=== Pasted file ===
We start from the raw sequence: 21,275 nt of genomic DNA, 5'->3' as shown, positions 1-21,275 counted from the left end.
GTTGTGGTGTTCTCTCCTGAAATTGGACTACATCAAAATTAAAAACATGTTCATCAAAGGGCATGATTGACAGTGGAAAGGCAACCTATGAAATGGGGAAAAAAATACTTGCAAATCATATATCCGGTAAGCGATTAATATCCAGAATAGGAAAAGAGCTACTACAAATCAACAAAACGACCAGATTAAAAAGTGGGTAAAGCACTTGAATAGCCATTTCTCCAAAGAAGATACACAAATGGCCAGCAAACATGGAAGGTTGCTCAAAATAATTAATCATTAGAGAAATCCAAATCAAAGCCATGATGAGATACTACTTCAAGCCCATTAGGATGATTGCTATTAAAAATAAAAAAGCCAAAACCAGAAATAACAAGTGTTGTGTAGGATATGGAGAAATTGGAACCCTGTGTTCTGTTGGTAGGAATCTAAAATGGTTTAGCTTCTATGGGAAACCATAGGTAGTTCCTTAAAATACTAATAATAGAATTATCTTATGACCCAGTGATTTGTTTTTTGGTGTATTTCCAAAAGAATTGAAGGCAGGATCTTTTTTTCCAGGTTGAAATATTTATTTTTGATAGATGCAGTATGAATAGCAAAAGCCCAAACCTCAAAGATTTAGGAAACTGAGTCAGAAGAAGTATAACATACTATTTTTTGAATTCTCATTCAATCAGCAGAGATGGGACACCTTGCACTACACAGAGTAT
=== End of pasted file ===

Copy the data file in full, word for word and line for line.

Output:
We start from the raw sequence: 21,275 nt of genomic DNA, 5'->3' as shown, positions 1-21,275 counted from the left end.
GTTGTGGTGTTCTCTCCTGAAATTGGACTACATCAAAATTAAAAACATGTTCATCAAAGGGCATGATTGACAGTGGAAAGGCAACCTATGAAATGGGGAAAAAAATACTTGCAAATCATATATCCGGTAAGCGATTAATATCCAGAATAGGAAAAGAGCTACTACAAATCAACAAAACGACCAGATTAAAAAGTGGGTAAAGCACTTGAATAGCCATTTCTCCAAAGAAGATACACAAATGGCCAGCAAACATGGAAGGTTGCTCAAAATAATTAATCATTAGAGAAATCCAAATCAAAGCCATGATGAGATACTACTTCAAGCCCATTAGGATGATTGCTATTAAAAATAAAAAAGCCAAAACCAGAAATAACAAGTGTTGTGTAGGATATGGAGAAATTGGAACCCTGTGTTCTGTTGGTAGGAATCTAAAATGGTTTAGCTTCTATGGGAAACCATAGGTAGTTCCTTAAAATACTAATAATAGAATTATCTTATGACCCAGTGATTTGTTTTTTGGTGTATTTCCAAAAGAATTGAAGGCAGGATCTTTTTTTCCAGGTTGAAATATTTATTTTTGATAGATGCAGTATGAATAGCAAAAGCCCAAACCTCAAAGATTTAGGAAACTGAGTCAGAAGAAGTATAACATACTATTTTTTGAATTCTCATTCAATCAGCAGAGATGGGACACCTTGCACTACACAGAGTAT